But most of all, I am deeply saddened by the knowledge that for many people, no matter what response to the attacks, the world has irrevocably changed for the worse, and that the resulting tally of damage of this incident is far from being final.


Dave Weingart's comment:



"Debbie, what you said. Double, redoubled and in spades.


I find it absolutely rephrehensible that ANYONE is blaming Muslims for this (my goodness! Should we blame all the Christians for Oklahoma City next?). A group of evil, twisted people perpetrated this horror, and they (and they alone) are the ones who should and do bear the blame."




Rick Hewett's comment:



"I've had friends and family close to past terrorist acts, most recently the Nairobi bomb and the London Baltic Exchange bomb. Neither on the same scale as Tuesday's events, but both much closer to home for me. I well remember the sick worry I felt until I knew they were all safe then, and the power of the grief I felt when my father died earlier this year is fresh in my mind. I've drawn on those memories to try to understand the reactions that're being reported, but it isn't always easy...


It seems to me that many will regret later what they're saying and doing now, but in the fire of fresh grief it can be real hard to think. It's easy to wish that another had died in place of your own; to throw blame at the nearest target; to react without thinking things through. I guess it's not much of a twist from there to hating a survivor, and the net makes it all too easy to lash out from your keyboard immediately.


And somehow, in any situation, there always seems to be somebody who can see it completely backwards, upside-down and inside-out..."




From Steve Brinich:



"One of my mailing lists mentions a first-hand account from a survivor who made it out from the 89th floor of WTC 1. It was briefly posted on the Web. Now, in its place is a message explaining that the author had it taken down because she was getting hate messages from people angry that she had made it out alive.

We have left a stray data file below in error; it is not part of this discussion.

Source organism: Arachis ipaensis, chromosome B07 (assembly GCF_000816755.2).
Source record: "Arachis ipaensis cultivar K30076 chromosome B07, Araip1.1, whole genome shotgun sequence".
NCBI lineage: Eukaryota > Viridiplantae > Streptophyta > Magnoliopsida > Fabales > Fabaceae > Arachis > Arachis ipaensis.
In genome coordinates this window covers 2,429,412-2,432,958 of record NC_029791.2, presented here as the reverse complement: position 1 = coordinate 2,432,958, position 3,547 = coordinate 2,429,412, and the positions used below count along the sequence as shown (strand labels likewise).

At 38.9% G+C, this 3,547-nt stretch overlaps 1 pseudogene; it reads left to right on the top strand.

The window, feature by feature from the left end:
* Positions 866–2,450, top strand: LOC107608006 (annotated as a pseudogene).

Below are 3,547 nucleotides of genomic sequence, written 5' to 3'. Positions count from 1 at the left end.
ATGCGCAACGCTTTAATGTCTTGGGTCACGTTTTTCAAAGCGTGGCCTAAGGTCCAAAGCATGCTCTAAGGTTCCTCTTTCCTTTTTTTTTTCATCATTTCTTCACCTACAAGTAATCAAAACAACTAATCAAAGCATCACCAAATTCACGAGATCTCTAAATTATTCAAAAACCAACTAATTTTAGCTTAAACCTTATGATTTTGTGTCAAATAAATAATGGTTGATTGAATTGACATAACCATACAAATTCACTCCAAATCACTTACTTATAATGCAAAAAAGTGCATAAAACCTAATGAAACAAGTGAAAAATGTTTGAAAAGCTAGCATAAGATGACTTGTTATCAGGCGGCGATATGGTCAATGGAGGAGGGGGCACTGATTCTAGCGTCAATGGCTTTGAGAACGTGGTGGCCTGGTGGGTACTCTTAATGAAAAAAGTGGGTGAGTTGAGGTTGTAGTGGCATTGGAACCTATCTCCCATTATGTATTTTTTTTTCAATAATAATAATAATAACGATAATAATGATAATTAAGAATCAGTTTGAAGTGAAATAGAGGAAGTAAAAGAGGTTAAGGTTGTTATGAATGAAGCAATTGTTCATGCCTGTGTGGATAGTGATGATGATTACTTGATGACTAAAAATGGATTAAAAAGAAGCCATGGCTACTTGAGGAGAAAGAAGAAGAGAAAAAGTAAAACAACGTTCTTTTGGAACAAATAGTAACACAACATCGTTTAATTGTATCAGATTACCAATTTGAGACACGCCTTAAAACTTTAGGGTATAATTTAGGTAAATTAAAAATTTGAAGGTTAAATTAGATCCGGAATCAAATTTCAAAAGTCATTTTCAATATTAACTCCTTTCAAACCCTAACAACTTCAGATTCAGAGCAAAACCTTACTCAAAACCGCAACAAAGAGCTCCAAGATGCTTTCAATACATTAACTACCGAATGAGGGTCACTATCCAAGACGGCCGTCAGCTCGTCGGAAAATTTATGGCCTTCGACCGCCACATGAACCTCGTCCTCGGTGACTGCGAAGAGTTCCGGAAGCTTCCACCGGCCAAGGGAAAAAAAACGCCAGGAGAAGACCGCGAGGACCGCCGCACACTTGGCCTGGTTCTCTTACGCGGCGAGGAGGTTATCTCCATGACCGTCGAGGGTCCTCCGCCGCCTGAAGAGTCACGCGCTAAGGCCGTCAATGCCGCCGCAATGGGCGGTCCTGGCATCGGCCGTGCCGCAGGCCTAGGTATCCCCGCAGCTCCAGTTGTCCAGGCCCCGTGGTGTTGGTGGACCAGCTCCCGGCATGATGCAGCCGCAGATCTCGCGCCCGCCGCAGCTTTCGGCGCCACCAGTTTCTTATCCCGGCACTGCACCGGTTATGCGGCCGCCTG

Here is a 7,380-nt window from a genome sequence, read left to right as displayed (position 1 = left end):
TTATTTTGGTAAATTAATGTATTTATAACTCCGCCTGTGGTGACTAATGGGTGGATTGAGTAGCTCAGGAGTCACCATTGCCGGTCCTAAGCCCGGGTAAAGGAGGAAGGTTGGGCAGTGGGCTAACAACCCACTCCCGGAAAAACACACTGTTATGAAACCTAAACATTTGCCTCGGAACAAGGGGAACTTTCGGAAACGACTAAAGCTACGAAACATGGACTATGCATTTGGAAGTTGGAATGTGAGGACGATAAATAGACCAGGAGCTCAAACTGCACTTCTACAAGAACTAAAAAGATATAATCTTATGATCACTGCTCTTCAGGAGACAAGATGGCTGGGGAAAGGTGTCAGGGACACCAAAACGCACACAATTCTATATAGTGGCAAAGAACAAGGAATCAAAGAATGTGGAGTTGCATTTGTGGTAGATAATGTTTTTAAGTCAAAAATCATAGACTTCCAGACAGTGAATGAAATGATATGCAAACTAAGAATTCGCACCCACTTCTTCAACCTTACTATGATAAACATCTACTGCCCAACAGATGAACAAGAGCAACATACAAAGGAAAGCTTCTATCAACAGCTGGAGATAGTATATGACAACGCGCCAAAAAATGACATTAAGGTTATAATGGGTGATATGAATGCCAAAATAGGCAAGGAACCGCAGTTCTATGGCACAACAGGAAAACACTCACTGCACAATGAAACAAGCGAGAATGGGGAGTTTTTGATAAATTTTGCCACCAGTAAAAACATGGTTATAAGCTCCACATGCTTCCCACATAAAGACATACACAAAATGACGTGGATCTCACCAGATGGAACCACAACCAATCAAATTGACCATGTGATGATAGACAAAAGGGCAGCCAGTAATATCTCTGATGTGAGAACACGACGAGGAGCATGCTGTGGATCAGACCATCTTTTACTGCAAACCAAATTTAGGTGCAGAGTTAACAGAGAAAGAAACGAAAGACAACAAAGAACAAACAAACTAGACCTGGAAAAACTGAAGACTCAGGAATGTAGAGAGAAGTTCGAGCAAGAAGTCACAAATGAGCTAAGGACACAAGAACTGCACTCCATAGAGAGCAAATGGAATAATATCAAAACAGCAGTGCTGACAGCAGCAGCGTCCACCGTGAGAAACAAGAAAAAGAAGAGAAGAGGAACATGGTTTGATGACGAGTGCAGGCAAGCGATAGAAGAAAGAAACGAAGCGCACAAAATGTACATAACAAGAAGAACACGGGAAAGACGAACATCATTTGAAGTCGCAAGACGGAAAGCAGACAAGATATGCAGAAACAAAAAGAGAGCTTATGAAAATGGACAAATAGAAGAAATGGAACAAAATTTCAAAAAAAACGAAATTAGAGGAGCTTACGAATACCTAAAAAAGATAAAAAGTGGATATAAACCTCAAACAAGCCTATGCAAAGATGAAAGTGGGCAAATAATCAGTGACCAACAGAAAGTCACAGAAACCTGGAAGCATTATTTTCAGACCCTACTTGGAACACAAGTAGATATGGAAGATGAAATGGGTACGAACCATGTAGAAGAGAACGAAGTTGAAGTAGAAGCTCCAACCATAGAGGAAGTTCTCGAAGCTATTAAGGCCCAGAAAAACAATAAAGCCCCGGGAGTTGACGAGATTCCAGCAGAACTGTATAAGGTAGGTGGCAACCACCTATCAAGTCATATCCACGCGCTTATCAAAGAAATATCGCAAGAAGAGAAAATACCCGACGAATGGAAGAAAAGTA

As Sam Adams said in another context, "May posterity forget that ye were our countrymen". I wish to hell that I could...."







On a more positive note, it's been wonderful to see so many people united in their support of the U.S., offering support to the victims.


Here's a Blatherchat posting from Janet that also gives me hope:




"It's good to see some reports about people pulling together. Here's one on our wonderful neighbors to the north who had to cope with our diverted planes.. Thank you Canada -- we don't appreciate you enough! I also heard that Oklahoma passengers stranded in Dallas were putting together carpools of perfect strangers to get back home. Our student newspaper here is full of calls to treat our Islamic students right, and remember they may have lost friends or family in these attacks, too."




And finally, I'd like to share a poem written by Seanan (thanks to Seanan for the permission to reprint her poem here):


Triolets - by Seanan McGuire



Join hands across a continent

And dream a dream of home

And all the things it represents...

Join hands across a continent.

With this small comfort, be content:

You never stand alone.

Join hands across a continent

And dream a dream of home.


Take some small comfort, if you can,

In knowing we are near

With open hearts and loving hands.

Take some small comfort, if you can

In knowing someone understands

And we are always here.

Take some small comfort, if you can,

In knowing we are near.




Today's Poll:



Have recent events affected your attitude towards future air travel use? (i.e. will you be more hesitant about air travel)